Every sign that stricken eurozone countries, such as Portugal, are on the road to recovery is held up as evidence that the debt crisis is fading, but wishful thinking is also at work.
On Saturday, Portugal is due to emerge from a rescue programme funded by the International Monetary Fund and European Union, without the back-up of a safety credit net.
But Portugal still faces a steep climb, including the enforcement of the latest round of belt-tightening measures.
Greece is being praised for achieving a budget surplus before interest payments, but still has a huge mountain of debt to pay off.
And Spain, in common with the other high-profile rescued eurozone countries, can now borrow at extremely low interest rates, even though its economy is in a fragile recovery from recession and is burdened by extremely high unemployment.
"The eurozone is bathing in a post-crisis climate and everyone wants to see the bright side," commented economist Ludovic Subran at French insurance company Euler Hermes.
An example was the announcement by Greece on April 23 that the country, the eurozone member where the crisis began and which set the precedent for eurozone rescues, had achieved a primary surplus.
And in a coincidence of good fortune, on the same day Portugal sailed though its first regular long-term bond issue since 2011, demonstrating that it had won back the confidence of investors.
- Greece and 'sustainable' debt -
The European Commission welcomed the Greek primary budget surplus by praising what it termed the "considerable efforts" made to enact reforms imposed by the IMF, the Commission and the European Central Bank.
In the same breath, the Commission judged that the country's debt, amounting to 175 percent of annual economic output, was "sustainable".
This wave of optimism has obscured questions about the calculation of a "primary surplus" which excludes the cost of paying interest on the debt. There is also the additional cost of supporting the Greek banking sector.
The EU's statistics agency Eurostat noted that the primary surplus figure best reflected the underlying structural state of the budget, meaning that revenues were now higher than expenditure, excluding interest payments.
The overall public deficit, as calculated under the eurozone Maastricht criteria, including debt interest and bank support, was 12.7 percent of gross domestic product last year.
But for Agnes Benassy-Quere, economics professor at Paris I University, the achievement of a primary surplus amounts to "a strong political signal" because "it means that Greece no longer needs to borrow to pay for medicines or to pay its professors, but only to pay for the interest on the debt."
This opened the way for Greece to restructure, or to reduce the burden of, its debt, she said, arguing that this effort should be carried mainly by public-sector creditors so as to "leave the way open for private investors" to resume lending to the country.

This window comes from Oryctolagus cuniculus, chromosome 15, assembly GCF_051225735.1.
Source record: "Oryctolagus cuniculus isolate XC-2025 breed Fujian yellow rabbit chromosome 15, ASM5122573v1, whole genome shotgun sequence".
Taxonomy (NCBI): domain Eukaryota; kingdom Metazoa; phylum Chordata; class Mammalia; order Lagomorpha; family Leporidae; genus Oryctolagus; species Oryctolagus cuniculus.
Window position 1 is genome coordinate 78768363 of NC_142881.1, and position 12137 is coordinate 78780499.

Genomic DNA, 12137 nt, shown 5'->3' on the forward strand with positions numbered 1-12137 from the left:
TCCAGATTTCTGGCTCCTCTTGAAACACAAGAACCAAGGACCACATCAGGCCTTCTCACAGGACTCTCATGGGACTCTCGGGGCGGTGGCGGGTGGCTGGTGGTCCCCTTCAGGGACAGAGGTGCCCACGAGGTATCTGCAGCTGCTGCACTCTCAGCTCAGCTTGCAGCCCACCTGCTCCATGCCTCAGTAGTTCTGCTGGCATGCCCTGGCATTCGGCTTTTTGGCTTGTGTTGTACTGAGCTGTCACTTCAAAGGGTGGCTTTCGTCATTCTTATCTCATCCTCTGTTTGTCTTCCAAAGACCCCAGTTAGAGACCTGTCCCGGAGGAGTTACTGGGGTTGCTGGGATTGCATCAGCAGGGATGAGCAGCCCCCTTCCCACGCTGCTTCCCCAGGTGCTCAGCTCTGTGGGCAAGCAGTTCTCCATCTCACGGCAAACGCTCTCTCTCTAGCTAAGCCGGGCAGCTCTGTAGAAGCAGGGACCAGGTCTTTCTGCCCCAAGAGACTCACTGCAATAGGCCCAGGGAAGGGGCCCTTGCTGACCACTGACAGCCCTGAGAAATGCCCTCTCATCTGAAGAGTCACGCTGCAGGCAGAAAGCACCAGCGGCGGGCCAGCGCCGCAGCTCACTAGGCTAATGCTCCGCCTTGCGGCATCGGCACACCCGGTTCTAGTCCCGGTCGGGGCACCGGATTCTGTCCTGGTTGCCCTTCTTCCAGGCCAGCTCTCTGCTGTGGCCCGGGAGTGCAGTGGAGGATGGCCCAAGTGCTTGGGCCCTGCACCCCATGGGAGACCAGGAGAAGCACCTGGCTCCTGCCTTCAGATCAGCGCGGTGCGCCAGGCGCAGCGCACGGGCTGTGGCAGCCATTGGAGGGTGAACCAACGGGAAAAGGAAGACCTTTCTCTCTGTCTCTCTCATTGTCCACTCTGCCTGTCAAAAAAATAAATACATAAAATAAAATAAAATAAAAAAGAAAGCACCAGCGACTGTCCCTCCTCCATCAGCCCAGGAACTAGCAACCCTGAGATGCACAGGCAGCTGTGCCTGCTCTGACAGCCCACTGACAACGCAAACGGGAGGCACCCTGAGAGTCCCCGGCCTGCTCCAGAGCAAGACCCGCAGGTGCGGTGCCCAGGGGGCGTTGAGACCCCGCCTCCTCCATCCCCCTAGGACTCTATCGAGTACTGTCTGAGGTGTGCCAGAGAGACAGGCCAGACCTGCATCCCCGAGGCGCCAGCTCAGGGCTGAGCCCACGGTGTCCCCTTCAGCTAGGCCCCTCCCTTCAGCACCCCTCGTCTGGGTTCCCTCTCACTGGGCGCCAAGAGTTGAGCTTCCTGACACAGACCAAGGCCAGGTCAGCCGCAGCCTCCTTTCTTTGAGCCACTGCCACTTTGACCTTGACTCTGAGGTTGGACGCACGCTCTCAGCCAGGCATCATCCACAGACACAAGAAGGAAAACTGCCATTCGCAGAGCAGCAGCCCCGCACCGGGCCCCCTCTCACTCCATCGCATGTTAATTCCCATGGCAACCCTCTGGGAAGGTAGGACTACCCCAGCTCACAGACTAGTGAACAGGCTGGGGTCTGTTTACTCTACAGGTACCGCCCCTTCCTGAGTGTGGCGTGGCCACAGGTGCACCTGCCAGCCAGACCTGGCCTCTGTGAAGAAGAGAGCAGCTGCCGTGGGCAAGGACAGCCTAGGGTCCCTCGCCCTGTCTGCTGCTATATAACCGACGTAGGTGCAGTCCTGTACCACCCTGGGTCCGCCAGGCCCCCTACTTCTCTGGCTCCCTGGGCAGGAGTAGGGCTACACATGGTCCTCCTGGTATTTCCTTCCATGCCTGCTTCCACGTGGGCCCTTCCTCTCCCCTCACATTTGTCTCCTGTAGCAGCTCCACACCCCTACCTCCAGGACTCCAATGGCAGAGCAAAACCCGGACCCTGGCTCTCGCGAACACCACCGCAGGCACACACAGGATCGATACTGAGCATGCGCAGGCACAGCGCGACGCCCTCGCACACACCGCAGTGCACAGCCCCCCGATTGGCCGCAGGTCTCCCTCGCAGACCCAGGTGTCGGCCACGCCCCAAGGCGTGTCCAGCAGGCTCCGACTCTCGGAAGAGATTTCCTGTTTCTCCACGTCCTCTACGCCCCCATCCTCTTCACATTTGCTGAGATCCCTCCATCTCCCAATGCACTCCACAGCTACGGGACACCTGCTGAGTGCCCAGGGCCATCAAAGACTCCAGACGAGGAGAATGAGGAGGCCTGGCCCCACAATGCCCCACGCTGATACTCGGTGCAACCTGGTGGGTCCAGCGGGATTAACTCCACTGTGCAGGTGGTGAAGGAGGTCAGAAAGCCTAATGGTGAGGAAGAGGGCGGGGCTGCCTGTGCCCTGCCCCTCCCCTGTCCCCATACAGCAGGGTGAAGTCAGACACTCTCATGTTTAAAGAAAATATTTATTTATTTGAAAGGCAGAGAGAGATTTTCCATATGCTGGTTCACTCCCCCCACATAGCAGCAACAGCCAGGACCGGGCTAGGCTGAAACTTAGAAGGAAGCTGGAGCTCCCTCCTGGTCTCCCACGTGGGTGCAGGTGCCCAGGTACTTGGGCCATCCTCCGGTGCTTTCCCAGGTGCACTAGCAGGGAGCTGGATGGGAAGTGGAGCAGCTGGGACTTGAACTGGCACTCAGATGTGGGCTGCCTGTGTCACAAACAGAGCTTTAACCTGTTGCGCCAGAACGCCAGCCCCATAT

And investors appear willing to do so: a test bond issue by Greece was a great success.
With this new-found confidence in stricken eurozone countries, investors have also bought debt issued by Spain, which did not need a national bailout but came close and did need help for its banks. The 10-year borrowing rate for Spain has fallen to less than 3.0 percent for the first time since 2005.
Borrowing rates have also dropped sharply for Portugal which, on Saturday, will become the second eurozone rescue case to get back on its own feet, after Ireland.
Portugal's return to the market without a safety net has also won plaudits from ratings agencies Moody's and Standard and Poor's.
- 'Cash flows back' -
"There is a lot of cash in the world and few safe places for it to go," said Benassy-Quere.
She said that "cash is flowing back" from emerging economies where it had been invested in massive quantities "and the big investment funds have to find where they can earn a return on their money."
Debt issued by the countries in southern Europe now benefited from a sense of security underpinned by the European Central Bank, offered a higher return than debt issued by low-risk issuers such as Germany, and so were a choice target for investment, she said.
But, she warned "the situation remains extremely vulnerable"
There was a risk of a mini-bubble developing on the bond markets, and meanwhile the crisis had moved into the social arena "of mass unemployment".
The outlook for economic growth was unclear "and the problem of debt has not been resolved," she said.
Subran said that sentiment on financial markets and within rating agencies was unduly impressed by anything which had the ring of success for reforms.
Referring to the new leftist head of the Italian government, Matteo Renzi, he commented: "He hasn't done anything so far, but he has a high confidence rating." This was based on statements of intent alone, he said.
Italy's 10-year borrowing rate has just fallen below 3.0 percent for the first time since the euro was created.